Stories

NIH's All of Us program will begin offering genetic counseling soon

Photo of couple holding hands in waiting room before seeing a mobile doctor in rural New York
People from a rural and financially struggling area of New York waiting to see doctors in a mobile clinic. Photo: Spencer Platt/Getty Images

The National Institutes of Health on Wednesday announced a $4.6 million award in initial funding to health tech company Color to provide results and genetic counseling when desired to the participants in its huge research project, All of Us.

Why it matters: The All of Us project aims to create the largest health database that's inclusive of diverse communities to improve precision medicine. But, the agency also wants the participants — many of whom are in underrepresented communities and may not normally have access to genetic testing and counseling — to receive benefits as well.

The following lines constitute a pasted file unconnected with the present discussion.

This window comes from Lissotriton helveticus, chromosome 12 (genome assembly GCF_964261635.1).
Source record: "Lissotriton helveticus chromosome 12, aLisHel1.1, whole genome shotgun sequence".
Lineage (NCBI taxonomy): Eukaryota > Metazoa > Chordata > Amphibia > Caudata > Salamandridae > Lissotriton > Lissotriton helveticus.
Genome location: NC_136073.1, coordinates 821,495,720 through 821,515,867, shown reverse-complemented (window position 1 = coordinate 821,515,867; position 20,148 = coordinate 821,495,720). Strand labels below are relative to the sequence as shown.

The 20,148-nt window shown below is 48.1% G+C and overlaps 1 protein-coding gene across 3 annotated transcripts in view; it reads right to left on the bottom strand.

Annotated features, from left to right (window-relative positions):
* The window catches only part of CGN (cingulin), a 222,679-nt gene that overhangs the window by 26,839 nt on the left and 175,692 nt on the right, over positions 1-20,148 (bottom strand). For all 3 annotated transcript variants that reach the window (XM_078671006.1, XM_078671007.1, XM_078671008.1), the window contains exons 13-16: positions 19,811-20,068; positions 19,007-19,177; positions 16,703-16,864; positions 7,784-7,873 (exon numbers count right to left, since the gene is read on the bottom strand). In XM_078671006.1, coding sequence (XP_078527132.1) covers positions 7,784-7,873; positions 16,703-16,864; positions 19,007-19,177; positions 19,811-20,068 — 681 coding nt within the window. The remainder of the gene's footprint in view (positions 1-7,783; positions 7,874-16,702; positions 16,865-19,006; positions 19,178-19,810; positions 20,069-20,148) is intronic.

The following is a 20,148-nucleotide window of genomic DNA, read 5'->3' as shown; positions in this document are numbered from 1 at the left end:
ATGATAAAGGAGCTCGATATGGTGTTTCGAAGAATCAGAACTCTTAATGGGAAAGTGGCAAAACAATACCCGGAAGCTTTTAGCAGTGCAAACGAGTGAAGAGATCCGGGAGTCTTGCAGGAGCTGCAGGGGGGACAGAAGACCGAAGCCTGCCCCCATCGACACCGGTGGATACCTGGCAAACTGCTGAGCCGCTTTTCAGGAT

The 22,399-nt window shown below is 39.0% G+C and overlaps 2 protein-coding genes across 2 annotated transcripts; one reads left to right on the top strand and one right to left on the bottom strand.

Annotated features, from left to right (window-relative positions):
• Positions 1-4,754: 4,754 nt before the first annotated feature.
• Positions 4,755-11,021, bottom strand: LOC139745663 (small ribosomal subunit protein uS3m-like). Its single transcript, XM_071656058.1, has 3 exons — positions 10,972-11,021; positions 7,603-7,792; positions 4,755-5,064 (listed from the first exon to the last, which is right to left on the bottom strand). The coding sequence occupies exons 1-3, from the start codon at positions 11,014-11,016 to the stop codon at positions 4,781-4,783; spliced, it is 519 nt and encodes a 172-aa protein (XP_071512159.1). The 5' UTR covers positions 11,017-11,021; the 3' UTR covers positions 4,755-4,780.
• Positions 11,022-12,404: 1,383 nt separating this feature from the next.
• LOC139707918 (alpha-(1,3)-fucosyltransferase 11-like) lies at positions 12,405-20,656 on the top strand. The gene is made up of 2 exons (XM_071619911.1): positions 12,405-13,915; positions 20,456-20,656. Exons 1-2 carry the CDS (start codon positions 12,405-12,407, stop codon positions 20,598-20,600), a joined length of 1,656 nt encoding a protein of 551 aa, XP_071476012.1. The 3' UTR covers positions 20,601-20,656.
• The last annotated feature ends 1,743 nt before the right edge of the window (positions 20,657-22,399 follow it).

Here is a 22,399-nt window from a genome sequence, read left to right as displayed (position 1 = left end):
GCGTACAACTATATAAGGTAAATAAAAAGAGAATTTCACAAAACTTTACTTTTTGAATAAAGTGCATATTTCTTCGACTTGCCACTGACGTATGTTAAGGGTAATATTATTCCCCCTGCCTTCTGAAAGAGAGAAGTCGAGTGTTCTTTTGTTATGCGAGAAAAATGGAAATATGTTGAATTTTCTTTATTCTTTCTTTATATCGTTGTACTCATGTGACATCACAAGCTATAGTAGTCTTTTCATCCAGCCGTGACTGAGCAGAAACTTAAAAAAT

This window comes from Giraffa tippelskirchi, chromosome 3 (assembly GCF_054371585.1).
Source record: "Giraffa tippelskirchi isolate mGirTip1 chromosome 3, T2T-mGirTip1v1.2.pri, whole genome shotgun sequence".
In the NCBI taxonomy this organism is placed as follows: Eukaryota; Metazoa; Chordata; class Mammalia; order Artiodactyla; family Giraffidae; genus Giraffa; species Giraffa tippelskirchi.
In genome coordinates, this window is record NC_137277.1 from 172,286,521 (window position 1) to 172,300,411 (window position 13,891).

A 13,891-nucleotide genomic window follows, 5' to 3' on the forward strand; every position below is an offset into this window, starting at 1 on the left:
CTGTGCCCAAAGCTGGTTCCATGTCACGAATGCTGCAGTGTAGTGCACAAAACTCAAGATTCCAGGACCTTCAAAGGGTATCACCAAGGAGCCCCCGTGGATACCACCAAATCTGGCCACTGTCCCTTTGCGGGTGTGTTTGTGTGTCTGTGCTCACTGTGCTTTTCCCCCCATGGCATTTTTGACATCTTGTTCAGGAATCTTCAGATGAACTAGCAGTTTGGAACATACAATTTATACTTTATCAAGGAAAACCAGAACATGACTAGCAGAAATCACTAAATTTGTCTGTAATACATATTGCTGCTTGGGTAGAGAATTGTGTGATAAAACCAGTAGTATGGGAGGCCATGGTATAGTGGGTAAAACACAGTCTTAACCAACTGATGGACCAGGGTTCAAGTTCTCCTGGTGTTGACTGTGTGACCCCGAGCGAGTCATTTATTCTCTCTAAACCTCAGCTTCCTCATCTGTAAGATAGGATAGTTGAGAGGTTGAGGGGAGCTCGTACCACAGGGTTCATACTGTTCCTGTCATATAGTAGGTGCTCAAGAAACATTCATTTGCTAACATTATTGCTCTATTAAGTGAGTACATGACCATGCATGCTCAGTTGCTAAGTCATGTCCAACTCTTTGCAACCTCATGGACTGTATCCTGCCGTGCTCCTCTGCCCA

"This is the first step in a long journey to return information to the participants."
— Eric Dishman, director of All of Us, to Axios

What's happening: Roughly 188,000 people have enrolled and completed the first protocol for the program, which began in May 2018 and will run for at least 10 years, Dishman says.

  • More than half of the current participants come from historically marginalized racial and ethnic backgrounds, Dishman says.
  • But they continue to actively recruit new participants via community partners, he says, with the ultimate goal of sequencing the genomes of 1 million participants.
  • Underrepresented groups "have been left behind by science, and therefore [some of] the cures" that are found, he says. "It can be harmful not to have science for everyone in your country."

Details: One of the reasons All of Us selected Color is that they already have the technology that can scale up relatively quickly, in hopes of sharing results and offering genetic counseling by early 2020, Dishman says.

  • Color will offer educational materials and counseling in different languages, so participants can speak with their doctors on individual health care risks and treatment plans.

Go deeper: